The Dance Behind the Story
Final Research Paper
6 January 2012
“As you dance, you tell stories with just your eyes and your gestures. We all express emotions through our bodies, we just don’t realize it. So we are using it as an art form, but it’s something that people do every day of their lives,” (Cotal, 2011)
The origins of dance date back to the dawn of every civilization. As cultures developed, music, instruments and dancing evolved, creating for each an organized aspect. For example, ballroom dancing evolved from European influence whilst the salsa and the cha-cha evolved from Spanish and Latin American cultures ...view middle of the document...
Choreographer Michael Kidd worked diligently In Guys and Dolls for example, to maintain the pace and flow of the plot. Kidd’s style, typically upbeat, was known for being able to communicate crucial information about the setting and plot.
In 1951, The King and I premiered, introducing respected choreographer, Jerome Robbins who exerted a profound impact on the art of musical theater. With a plethora of work through five decades it is hard to label which of Robbins’ pieces are the most famous, groundbreaking or important to dance history (The NYC Ballet, 2004). His most enduring contribution was his choreography for the landmark show, West Side Story (1957). The Broadway show is incredibly important to dance history because the dances in West Side Story were not only used to advance the plot, but also to create the atmosphere of excitement and tension that are essential to the piece. The dances contain so much information that the spoken content of the show is exceptionally short when compared with other musicals. The expressive dancing in West Side Story merges ballet as well as contemporary dance. The continued popularity of West Side Story is a testament to the genius of Robbins’ choreography. (Gold, 2007)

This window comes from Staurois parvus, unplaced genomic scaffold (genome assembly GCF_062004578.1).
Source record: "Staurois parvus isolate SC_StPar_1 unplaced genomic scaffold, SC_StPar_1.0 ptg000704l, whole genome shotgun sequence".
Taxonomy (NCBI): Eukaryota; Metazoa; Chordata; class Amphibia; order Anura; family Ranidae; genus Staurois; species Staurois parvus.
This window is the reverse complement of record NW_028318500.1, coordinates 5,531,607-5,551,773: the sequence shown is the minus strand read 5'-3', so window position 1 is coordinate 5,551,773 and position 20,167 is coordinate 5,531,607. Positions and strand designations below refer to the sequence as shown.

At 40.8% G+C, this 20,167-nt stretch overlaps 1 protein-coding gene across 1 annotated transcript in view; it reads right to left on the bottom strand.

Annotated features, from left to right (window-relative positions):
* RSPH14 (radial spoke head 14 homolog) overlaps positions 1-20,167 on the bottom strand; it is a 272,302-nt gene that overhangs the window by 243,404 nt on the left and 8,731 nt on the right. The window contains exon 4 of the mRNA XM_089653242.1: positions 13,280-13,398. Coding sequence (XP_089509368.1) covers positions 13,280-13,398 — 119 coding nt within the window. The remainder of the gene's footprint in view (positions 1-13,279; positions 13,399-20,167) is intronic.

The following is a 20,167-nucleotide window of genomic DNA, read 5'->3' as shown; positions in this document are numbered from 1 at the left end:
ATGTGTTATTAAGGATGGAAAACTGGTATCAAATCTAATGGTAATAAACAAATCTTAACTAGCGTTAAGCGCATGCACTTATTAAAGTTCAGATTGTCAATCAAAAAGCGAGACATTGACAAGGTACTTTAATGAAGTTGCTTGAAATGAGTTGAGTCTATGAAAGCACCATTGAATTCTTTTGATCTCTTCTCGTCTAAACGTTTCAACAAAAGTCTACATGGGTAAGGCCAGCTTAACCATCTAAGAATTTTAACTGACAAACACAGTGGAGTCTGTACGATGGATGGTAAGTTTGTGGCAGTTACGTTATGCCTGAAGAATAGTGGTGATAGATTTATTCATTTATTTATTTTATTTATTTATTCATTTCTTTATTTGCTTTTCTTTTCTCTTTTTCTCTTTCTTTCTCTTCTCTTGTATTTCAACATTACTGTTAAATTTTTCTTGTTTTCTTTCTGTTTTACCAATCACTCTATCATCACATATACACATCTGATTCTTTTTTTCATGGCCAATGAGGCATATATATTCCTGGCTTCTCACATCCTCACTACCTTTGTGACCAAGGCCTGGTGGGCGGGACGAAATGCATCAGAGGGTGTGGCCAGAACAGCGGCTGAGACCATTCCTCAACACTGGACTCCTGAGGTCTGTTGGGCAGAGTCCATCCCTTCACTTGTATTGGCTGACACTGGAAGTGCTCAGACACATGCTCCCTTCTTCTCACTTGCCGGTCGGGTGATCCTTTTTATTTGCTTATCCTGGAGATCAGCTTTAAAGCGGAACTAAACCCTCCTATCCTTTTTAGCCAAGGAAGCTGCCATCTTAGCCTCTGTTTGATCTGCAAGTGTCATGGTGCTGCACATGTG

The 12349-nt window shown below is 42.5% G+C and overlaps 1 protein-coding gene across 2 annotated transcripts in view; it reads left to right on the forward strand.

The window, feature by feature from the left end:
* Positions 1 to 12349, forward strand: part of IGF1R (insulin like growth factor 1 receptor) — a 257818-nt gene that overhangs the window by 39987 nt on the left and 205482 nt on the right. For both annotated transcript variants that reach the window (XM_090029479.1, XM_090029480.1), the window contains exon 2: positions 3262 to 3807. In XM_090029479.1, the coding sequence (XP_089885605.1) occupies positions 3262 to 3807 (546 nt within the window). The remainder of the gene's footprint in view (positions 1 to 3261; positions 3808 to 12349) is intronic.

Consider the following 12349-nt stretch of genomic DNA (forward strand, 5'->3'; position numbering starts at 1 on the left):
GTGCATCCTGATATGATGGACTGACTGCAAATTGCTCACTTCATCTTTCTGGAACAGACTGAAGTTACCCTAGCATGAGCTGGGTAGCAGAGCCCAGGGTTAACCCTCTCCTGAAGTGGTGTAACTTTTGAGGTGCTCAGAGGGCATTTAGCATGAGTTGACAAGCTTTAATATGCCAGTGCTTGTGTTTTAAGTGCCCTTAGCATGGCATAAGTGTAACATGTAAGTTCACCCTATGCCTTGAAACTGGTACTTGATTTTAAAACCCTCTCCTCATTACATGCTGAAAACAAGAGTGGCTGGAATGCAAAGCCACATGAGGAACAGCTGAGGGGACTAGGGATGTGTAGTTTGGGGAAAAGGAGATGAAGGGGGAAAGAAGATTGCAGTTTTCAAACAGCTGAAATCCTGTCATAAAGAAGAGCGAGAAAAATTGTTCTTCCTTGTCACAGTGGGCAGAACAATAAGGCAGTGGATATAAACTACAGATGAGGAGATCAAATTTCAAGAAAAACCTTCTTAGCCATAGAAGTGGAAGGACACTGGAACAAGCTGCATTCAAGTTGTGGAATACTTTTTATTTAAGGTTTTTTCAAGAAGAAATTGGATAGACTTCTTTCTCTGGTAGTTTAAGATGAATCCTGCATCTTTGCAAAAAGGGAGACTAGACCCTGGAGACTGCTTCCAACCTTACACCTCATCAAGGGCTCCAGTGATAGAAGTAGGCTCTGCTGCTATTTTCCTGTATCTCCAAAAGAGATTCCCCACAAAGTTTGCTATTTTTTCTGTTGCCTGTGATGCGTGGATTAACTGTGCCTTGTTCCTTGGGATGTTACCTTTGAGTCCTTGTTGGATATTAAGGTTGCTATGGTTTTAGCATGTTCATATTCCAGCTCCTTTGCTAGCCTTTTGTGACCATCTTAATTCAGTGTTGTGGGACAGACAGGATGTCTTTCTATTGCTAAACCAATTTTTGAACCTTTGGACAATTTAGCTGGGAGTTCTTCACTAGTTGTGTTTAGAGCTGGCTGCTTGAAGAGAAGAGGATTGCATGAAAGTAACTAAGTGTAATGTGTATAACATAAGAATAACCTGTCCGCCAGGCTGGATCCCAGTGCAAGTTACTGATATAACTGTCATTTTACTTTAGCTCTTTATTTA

Robbins also contributed largely to classical ballet by incorporating the American style of jazz, ballroom dancing, and boggie into the movement vocabulary of traditional ballet (The NYC Ballet, 2004).
Even though choreographers like Robbins clearly placed dance at the forefront of the musical, it is still difficult to define the role of dance in musical theater since different writers, composers, and choreographers develop each musical with varying intentions. Yet, it is safe to say that choreography is closely related to the musical aspect of musical theater and that in the majority of musicals characters are able to express their emotions and convey their actions though dance. Unlike in traditional plays where characters strictly communicate to the audience through the use of dialogue, in musical theater the actors must express themselves with songs and the physical movements of dance. For example, in the world famous Andrew Lloyd Webber musical Cats, Gillian Lynne’s choreography effectively reveals elements of each cat’s personality and the movement is simply an extension of the unique characters. From the acrobatic and smooth jazz moves of Macavity the mystery cat to the confident swagger Lynne gives the Rum Tum Tugger, the choreography brings the audience closer to understanding the cats’ personalities (Sternberg, 2008).
One of the most obvious ways that choreography enhances the musical is the visual spectacle that it adds to what might otherwise be a traditional theatrical production. The tap dance extravaganzas...